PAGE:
A mass proliferation of prosumer/ consumer DV camcorders and nonlinear editing (NLE) capability has occurred. Sociologists may be picking apart the implications of this event for generations to come, and although it may be the modern equivalent of a Gutenberg printing press in every home, the mysteries of achieving decent production sound chronically escapes the not-so-silent majority. There is constant demand for a “sound thing widget” that will automatically solve the annoying need for a real sound person. Inescapably, the answer to achieving good sound is much more about skills and experience than about hardware.
Product PointsApplications: Field, location
Key Features: 48V phantom power; battery power
Contact: BeachTek at 416-690-9457, Web Site.
From another perspective, professional sound people are being thrust more and more into situations where they must apply their craft in nontraditional environments, i.e., prosumer/consumer devices are becoming the mastering medium in many situations. This is an irresistible tidal wave, so beyond recording backup on simultaneous professional portable media, what is a poor sound jockey to do? Breathe deep…
This frequent need to use consumer gear in a professional context has created a kind of subindustry and a class of equipment designed to interface the two formerly alien worlds. In fact, there is a certain satisfaction in being able to successfully use professional sound gear with consumer stuff. I find my need to do so in professional environments has been expanding constantly.
Into the fray enters the Canadian company, BeachTek, and its product line aimed at professionalizing the audio of all these video camcorders.
BeachTek’s earlier product, the DXA-4 (still in production) and its variations, provide a sturdy, simple, camera-mountable box allowing users to split their inputs to camcorders and using balanced XLR inputs for professional microphone and mixing equipment.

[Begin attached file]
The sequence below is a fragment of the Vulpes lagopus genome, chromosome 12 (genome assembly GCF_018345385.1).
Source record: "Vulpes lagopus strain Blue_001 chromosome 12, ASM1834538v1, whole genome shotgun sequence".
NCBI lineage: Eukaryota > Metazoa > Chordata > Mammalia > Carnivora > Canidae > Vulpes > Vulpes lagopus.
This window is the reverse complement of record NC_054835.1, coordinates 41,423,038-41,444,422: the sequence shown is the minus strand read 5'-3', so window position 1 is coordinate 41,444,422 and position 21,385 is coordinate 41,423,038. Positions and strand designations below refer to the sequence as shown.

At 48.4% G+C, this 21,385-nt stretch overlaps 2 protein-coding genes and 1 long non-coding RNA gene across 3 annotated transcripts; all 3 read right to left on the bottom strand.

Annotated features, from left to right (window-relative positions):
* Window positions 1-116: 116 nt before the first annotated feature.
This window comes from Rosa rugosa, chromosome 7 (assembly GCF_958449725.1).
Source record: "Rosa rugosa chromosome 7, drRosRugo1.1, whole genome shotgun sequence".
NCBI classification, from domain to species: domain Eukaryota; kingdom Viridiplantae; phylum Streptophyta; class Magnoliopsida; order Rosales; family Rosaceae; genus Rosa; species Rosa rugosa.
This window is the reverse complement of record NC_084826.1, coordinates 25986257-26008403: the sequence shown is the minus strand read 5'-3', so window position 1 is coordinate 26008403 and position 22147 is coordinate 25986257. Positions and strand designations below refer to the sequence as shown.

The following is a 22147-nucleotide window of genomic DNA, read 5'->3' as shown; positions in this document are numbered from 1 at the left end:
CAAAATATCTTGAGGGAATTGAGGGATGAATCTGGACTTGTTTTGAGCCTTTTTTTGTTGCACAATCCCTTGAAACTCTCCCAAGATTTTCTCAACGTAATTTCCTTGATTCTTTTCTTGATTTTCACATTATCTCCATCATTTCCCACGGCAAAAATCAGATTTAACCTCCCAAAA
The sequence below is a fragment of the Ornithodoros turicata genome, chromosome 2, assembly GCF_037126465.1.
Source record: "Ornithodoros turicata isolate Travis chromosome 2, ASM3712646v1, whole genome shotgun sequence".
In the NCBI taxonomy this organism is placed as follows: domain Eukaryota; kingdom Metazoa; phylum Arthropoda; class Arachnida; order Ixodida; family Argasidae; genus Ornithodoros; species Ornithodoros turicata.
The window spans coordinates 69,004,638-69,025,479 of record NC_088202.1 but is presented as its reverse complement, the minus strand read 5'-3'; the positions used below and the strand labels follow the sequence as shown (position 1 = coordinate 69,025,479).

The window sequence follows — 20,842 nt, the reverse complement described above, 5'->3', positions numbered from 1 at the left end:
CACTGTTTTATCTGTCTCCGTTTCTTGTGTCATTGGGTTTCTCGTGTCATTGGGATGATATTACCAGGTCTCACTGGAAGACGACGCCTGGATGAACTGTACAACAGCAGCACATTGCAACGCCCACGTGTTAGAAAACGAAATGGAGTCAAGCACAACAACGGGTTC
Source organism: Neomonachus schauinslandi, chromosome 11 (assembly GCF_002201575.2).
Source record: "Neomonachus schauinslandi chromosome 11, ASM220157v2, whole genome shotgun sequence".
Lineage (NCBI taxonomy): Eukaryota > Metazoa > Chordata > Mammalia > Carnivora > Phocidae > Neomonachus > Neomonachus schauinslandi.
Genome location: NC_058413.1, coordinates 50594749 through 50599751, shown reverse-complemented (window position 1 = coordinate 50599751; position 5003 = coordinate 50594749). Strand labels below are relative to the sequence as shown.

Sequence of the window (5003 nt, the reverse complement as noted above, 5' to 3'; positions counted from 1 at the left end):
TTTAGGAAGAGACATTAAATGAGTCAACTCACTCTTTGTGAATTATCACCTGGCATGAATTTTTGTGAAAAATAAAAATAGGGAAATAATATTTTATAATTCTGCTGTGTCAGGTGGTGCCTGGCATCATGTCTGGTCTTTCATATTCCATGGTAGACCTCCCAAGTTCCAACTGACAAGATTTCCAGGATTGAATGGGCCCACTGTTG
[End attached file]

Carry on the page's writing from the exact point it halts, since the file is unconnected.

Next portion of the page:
The DXA-6 is an extension of this concept with some important additions. It is a bit larger than the DXA-4, but not by much, and provides phantom power at both inputs for the use of professional film and video microphones. This little box eliminates the kludge-monster of additional cables, Velcro, power supplies and/or mixers needed to use this gear with your prosumer/consumer camcorder. What it does not do is professionalize your approach to gain control or microphone selection and placement. These are up to you.
The box is simple enough; flat black aluminum, rectangular, (5.25 inches x 3.5 inches x 1.25 inches) it mounts directly to the base of your camcorder with a standard 1/4-inch mounting bolt. On the bottom is a female 1/4-inch mounting point so you can still secure the camera on a tripod support. All this is shimmed with a 1.5 inches x 3 inches piece of rubber matting. The overall build quality is very good. This is true inside and out as the components are, for the most part, of a high standard.
At the connection end of the box are a pair of high-quality Neutrik XLRs for left and right balanced microphone or line level inputs. Nestled between these is a female mini (3.5 mm) input jack labeled R Aux. The brief documentation tells us that this input “allows you to attach wireless microphones that use standard mini jack connectors. This signal is sent to the right channel.” This aux input is an understandable nod to some of the consumer wireless equipment out there but strikes me as a negative. The idea is good, but the execution is not so hot. Set up as a balanced mono, this jack is not wired in a way standard to most mini plug sound gear and can create serious phase or damage to your sound recording if not connected to compatible equipment. There is no warning of this on the instruction sheet. The build quality of this mini jack is not so great either.
(Editor’s Note: BeachTek says it has upgraded the aux jack and redesigned the circuit to address the reviewer’s comments.)